Sunday, July 21, 2013

July Oscar Buzz and Predictions - The Big Two

     The big two, of course, being picture and director.  As always, the first list is about the buzz.  The second list is whatever crap came out of my head...

Best Director

  1. George Clooney - The Monuments Men
  2. Martin Scorsese - The Wolf of Wall Street
  3. Joel & Ethan Coen - Inside Llewyn Davis
  4. Alfonso Cuaron - Gravity
  5. David O Russell - American Hustle

  6. Ridley Scott - The Counselor
  7. Bennett Miller - Foxcatcher
  8. Paul Greengrass - Captain Phillips
  9. John Wells - August: Osage County
  10. Steve McQueen - 12 Years a Slave

     I can understand why all of these names made the list. If there's a long shot in the bunch, it is probably John Wells.  I'm expecting August: Osage County to be more of a showcase for the actors, maybe the script, but time will tell.  If I had to say what sets my list apart, I would note that I am predicting more of a breakthrough for the young buck auteurs in 2013.  I'm also more realistic about how easily the directors' branch of the AMPAS gets spacesick...

  1. Joel & Ethan Coen - Inside Llewyn Davis...I am not necessarily predicting the win here, just the most likely nominee. Out of the true veteran heavy hitters in this year's race (it seems odd to think of  the Indie Revolution harbingers as such, but it's been a long time since the early nineties), only the Coens have already debuted their film and received a consensus critical opinion that leans comfortably toward the positive.
  2. Martin Scorsese - The Wolf of Wall Street...Sure, I usually give a strong edge in the early part of the year to the films that have already debuted, but I can't help myself.  Marty and Leo are always a powerful combination.  It seems unlikely that both Scorcese AND Clooney get left out.  After seeing the first trailer for "Wolf", my money's on Marty.
  3. Ryan Coogler - Fruitvale Station...At this point, this little indie effort might just WIN the top two categories.  Coogler is sure to top a host of best first director lists this year, and winning would give him the distinction of being the first African-American director to do so.  See, I made it all the way to number three before I invoked Harvey Weinstein's name to justify a predicted nominee's inclusion...invoke.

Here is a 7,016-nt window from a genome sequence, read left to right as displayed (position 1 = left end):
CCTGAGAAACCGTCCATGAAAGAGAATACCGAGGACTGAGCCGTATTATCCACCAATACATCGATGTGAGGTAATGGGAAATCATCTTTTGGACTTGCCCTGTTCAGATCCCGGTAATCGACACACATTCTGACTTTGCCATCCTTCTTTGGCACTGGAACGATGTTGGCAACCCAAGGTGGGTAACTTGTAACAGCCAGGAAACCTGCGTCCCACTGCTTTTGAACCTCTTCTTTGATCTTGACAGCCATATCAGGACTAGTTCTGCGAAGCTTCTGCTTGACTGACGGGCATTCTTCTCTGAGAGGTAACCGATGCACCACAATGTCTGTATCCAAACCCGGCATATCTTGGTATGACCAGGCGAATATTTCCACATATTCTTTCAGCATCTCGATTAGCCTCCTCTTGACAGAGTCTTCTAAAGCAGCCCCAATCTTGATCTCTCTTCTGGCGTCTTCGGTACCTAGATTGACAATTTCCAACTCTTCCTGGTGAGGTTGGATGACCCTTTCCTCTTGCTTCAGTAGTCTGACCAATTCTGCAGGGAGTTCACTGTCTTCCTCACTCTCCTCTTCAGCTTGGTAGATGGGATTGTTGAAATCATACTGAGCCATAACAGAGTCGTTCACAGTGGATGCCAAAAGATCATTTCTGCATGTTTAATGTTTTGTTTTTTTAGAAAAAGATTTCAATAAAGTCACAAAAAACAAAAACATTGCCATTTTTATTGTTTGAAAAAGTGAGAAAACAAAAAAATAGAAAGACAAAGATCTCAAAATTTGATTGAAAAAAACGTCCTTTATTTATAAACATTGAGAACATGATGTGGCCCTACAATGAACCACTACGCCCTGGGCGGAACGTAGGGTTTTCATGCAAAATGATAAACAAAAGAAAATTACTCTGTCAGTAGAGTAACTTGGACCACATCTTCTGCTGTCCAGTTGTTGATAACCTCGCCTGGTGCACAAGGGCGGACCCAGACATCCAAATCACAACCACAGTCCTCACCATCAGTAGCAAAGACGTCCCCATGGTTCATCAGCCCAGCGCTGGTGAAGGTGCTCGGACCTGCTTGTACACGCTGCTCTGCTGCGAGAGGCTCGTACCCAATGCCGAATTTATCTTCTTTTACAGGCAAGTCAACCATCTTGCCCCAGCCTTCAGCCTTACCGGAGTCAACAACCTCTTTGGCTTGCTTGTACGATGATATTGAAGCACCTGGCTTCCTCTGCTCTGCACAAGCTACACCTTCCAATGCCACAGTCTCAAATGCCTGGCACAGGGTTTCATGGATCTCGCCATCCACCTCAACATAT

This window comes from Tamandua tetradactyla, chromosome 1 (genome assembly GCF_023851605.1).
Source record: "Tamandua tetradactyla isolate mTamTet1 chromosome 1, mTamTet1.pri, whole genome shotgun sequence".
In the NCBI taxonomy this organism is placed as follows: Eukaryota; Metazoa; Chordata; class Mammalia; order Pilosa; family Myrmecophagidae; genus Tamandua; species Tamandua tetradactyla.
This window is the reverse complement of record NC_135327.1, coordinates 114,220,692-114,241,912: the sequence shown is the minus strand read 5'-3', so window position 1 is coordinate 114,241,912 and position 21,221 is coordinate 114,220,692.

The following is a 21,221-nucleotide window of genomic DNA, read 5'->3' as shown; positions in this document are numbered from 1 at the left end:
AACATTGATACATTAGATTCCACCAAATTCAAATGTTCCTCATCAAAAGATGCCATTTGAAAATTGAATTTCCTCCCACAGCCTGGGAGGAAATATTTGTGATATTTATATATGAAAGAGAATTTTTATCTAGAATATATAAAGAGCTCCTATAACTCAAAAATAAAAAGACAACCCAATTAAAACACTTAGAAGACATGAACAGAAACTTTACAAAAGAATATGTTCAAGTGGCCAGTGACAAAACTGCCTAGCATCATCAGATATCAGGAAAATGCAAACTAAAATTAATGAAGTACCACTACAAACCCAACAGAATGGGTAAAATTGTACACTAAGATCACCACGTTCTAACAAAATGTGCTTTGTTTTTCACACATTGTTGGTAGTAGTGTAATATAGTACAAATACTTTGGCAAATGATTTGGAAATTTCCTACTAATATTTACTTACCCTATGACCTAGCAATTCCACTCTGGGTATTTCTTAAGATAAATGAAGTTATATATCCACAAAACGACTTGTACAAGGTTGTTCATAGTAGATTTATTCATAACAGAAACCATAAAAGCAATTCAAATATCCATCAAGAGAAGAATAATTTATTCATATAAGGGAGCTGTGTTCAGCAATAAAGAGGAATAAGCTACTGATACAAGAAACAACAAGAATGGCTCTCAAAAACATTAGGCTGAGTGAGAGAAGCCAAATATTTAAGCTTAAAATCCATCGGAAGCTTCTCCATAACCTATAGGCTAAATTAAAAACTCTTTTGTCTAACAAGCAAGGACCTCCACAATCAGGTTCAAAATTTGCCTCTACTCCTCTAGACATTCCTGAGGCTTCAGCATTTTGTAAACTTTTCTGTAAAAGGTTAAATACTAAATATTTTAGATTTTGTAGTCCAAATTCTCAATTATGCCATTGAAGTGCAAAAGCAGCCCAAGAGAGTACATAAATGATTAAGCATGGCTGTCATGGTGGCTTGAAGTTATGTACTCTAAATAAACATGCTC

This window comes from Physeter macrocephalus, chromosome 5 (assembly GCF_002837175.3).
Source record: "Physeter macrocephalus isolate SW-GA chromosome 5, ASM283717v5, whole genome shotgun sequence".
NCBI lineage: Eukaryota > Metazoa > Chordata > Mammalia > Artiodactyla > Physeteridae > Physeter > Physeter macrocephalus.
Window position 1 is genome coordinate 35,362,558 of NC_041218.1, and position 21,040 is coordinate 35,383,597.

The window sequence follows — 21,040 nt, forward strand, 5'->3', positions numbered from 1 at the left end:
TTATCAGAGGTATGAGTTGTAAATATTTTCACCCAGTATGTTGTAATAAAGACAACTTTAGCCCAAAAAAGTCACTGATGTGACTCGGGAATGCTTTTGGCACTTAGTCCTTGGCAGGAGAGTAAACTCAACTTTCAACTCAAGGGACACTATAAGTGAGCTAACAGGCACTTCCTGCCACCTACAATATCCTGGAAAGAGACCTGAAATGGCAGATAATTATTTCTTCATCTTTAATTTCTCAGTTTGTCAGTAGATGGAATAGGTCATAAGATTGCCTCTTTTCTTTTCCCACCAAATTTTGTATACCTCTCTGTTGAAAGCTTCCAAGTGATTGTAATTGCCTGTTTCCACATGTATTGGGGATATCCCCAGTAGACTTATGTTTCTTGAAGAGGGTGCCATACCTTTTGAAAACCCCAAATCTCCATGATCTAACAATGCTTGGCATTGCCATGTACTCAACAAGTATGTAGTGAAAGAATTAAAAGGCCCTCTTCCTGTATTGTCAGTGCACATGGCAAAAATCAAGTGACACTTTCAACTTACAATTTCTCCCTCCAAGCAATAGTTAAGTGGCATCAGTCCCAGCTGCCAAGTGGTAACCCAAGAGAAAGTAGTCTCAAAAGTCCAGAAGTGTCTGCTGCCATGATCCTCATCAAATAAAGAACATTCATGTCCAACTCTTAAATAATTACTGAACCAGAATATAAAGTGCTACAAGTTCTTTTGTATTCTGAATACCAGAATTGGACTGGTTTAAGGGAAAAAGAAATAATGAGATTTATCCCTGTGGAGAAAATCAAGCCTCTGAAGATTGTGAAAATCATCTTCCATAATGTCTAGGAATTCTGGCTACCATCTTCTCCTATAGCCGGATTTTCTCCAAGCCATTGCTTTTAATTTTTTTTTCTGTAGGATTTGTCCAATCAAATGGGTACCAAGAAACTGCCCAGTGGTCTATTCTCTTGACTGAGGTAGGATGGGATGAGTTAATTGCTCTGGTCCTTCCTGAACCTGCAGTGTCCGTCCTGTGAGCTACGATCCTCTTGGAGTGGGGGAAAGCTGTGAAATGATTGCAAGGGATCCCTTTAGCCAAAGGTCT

4. Steve McQueen - 12 Years a Slave...And while we're at it, we might as well also go on record saying that 2013 will be the first year to award two black directors with nominations (you can't call Steve McQueen an African-American no matter HOW PC you are, he's from England).  True, McQueen's previous efforts (particularly Shame) were a little too much for the Academy's delicate, often fragile, sensibilities.  This film could easily follow in Shame's footsteps and elude recognition no matter how brilliant it is.  Slavery, however, is a topic that Oscar can stomach a good hard look at much more readily than sex addiction (to say nothing of Michael Fassbender's penis).  Django proved this to be true.  I'm hoping that this picture can follow in those footsteps.
  5. JC Chandor - All is Lost...I went back and forth on my fifth and sixth place predictions, but I finally decided to place this epic of one man lost at sea in the number five slot for two reasons.  First, it has already debuted and blown expectations out of know.  Critical consensus is firmly on the film's side and star Robert Redford's Oscar comeback story is ready to write itself.  The second reason is that, as I stated, I think this will be a real breakout year for up and coming writer/directors.  Chandor's freshman effort, Margin Call, beat the odds to land him a screenplay nod.  Might this be the year that the other aspect of his amazing talent gets recognized?